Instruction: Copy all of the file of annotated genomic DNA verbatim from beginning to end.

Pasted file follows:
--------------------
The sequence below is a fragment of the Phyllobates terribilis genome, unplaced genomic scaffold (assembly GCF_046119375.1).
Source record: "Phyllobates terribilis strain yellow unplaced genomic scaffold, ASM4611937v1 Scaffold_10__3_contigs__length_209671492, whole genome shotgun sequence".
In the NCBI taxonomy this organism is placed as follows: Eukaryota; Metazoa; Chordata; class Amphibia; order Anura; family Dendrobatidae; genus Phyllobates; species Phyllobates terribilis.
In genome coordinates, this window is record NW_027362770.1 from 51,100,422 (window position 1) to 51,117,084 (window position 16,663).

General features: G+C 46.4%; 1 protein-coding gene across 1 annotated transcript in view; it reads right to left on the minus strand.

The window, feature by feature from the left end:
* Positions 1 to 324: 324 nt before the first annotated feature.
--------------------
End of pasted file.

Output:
The sequence below is a fragment of the Phyllobates terribilis genome, unplaced genomic scaffold (assembly GCF_046119375.1).
Source record: "Phyllobates terribilis strain yellow unplaced genomic scaffold, ASM4611937v1 Scaffold_10__3_contigs__length_209671492, whole genome shotgun sequence".
In the NCBI taxonomy this organism is placed as follows: Eukaryota; Metazoa; Chordata; class Amphibia; order Anura; family Dendrobatidae; genus Phyllobates; species Phyllobates terribilis.
In genome coordinates, this window is record NW_027362770.1 from 51,100,422 (window position 1) to 51,117,084 (window position 16,663).

General features: G+C 46.4%; 1 protein-coding gene across 1 annotated transcript in view; it reads right to left on the minus strand.

The window, feature by feature from the left end:
* Positions 1 to 324: 324 nt before the first annotated feature.